I have mixed feelings about New Year’s resolutions because I have mixed feelings about any concrete goal. I understand their utility as preached by leadership gurus—we need a solid definition of success so that we know when we reach it. It feels good to get something done, check it off the list, and move forward. Concrete goals provide a very clear marker by which to measure our progress. Here’s the hitch: The more clearly we define success, the more clearly we define failure. Most of us hate to lose as much as we love to win, if not more so. That means a series of failed goals can obscure solid progress, especially if our goals get too ambitious or other parts of our lives disrupt our routines.
By the middle of January, most New Year’s resolutions have fizzled out. We return to our lives of sloth and gluttony until next year, when the cycle repeats for another few weeks. This makes intuitive sense when you think about how much easier it is to set a goal as opposed to putting in the work associated with meeting that goal. When you make a resolution, you mortgage the time and energy of future you, and as happy as future you might be to hit that great goal you’ve cooked up, future you may also curse your name when he has to wake up at 4:30 in the morning on a Wednesday to meet some arbitrary goal that popped into your champagne-soaked brain on New Year’s Eve. Future you has to grind it out, stop procrastinating, exercise more, eat less, watch less television, get more sleep, eat more vegetables—all the stuff whiny, pampered, lazy present you has had the luxury to avoid.
To complicate matters further, when I sit down to look at my big-picture goals I see a lot of stuff that resists a solid metric for success. Let’s say I decide to learn a language. If I make my goal “fluency,” then how do I know I’ve reached it? I might define a level of fluency I want to attain, like the ability to order a meal in the average restaurant, or the ability to follow television dramas without subtitles. Those are rather esoteric goals in the service of overall language learning, though. More to the point, any concrete goal along the “learn a language” continuum will likely be an intermediary step in an eternally ongoing process. Most big goals are like that.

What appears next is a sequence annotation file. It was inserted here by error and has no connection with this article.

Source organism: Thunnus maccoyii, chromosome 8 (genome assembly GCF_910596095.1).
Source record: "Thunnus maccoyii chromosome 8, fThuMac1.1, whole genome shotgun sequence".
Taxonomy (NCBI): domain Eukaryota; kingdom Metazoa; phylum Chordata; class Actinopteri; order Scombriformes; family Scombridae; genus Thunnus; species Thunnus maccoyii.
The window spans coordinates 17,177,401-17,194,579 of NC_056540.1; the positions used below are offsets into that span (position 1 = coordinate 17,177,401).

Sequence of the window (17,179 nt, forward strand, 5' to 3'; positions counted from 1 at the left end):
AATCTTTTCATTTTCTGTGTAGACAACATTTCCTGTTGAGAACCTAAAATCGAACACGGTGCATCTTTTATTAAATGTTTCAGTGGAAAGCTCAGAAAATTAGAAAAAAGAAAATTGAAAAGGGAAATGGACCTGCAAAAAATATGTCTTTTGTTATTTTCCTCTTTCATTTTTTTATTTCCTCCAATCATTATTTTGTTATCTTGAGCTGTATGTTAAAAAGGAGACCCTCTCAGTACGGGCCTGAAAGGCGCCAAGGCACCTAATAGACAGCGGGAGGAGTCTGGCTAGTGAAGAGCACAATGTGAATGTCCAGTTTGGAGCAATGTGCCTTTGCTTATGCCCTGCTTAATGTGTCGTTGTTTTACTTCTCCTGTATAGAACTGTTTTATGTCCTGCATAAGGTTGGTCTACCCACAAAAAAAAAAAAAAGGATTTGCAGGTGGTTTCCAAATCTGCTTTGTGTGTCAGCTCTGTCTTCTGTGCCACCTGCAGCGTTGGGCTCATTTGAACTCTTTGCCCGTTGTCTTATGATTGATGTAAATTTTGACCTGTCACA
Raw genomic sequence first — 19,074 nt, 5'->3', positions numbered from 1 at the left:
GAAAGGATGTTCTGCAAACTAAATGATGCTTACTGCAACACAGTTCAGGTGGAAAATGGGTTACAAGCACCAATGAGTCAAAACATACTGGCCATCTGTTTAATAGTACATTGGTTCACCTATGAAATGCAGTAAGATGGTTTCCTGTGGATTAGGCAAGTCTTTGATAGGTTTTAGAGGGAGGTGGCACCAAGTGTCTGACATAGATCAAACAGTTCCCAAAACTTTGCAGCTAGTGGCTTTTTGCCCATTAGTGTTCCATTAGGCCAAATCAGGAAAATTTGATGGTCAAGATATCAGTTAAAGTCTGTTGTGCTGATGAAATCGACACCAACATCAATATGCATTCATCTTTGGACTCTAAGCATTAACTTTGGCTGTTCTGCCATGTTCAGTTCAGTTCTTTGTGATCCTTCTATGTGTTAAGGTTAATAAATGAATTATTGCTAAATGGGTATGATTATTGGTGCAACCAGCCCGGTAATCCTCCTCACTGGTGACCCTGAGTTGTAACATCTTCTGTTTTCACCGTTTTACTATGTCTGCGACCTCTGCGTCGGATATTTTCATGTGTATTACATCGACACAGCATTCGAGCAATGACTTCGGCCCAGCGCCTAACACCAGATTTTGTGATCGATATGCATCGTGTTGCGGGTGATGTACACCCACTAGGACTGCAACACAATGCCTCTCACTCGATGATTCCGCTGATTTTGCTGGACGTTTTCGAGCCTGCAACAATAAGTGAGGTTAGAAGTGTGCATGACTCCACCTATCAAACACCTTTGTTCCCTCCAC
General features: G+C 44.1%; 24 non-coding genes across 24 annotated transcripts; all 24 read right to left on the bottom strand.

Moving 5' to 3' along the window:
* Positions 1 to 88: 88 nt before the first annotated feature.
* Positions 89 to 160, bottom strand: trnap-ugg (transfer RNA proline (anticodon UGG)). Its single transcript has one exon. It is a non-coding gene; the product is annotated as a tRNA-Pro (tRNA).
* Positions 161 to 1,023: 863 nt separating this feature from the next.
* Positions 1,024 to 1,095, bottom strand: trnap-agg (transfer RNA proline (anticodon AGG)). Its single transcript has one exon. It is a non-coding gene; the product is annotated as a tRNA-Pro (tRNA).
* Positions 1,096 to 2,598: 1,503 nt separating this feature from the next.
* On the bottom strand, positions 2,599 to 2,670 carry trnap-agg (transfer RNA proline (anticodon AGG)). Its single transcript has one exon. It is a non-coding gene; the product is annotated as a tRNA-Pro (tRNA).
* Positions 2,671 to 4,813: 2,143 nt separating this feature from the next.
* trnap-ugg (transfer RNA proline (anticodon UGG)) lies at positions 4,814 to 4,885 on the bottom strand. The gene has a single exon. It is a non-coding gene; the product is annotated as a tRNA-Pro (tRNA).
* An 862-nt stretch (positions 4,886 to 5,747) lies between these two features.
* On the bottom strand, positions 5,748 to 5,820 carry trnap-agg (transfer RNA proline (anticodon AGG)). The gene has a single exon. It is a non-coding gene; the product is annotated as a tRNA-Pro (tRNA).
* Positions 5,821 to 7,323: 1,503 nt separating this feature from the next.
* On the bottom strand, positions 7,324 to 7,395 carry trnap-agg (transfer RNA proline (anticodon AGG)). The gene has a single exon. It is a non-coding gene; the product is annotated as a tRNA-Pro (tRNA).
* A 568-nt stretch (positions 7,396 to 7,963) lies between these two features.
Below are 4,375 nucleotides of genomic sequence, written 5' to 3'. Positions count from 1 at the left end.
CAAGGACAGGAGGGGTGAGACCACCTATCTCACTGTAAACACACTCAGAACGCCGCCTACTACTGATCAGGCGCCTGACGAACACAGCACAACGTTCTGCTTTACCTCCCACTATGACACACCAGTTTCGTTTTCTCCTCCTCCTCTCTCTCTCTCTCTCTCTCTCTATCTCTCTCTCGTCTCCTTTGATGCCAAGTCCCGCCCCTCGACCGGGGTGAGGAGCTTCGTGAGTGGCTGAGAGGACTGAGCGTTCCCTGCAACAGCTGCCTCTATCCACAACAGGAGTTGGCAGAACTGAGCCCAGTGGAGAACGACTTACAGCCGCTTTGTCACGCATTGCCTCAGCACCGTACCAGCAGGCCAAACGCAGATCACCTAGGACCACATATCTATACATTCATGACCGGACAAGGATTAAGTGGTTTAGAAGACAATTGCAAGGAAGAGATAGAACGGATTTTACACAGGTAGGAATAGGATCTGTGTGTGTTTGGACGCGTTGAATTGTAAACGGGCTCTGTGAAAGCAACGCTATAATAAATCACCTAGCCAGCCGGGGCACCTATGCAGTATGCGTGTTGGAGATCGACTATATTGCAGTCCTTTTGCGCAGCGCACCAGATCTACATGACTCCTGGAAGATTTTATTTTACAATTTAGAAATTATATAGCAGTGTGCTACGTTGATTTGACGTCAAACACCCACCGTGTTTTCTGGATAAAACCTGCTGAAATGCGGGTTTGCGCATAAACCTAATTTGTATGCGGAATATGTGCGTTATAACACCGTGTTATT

If we set specific goals in order to make progress, it pays to ask about the greater context—progress toward what? If I use a very hazy, long-distance goal as a compass heading, I can afford to make my short- or medium-term goals more concrete. Whether I meet them or fail to meet them, the next step will still require me to generate new, concrete, achievable goals. That makes it much easier to see failed goals as slower progress than anticipated, which in turn makes the next round of targets more realistic. In other words, I insure myself against missed goals by allowing myself to regroup, figure out what went wrong, and establish a new target that keeps me headed in the right direction.
Constant assessment renders most traditional New Year’s resolutions inoperable within the first month or two, which appears to track with common experience. By failing to ask ourselves why we set those resolutions in the first place, we end up ignoring any real progress we might have made. Worse, particularly with weight-loss resolutions, we may end up abandoning progress that has not yet become visible. It’s a long year. There’s still plenty of time to recover.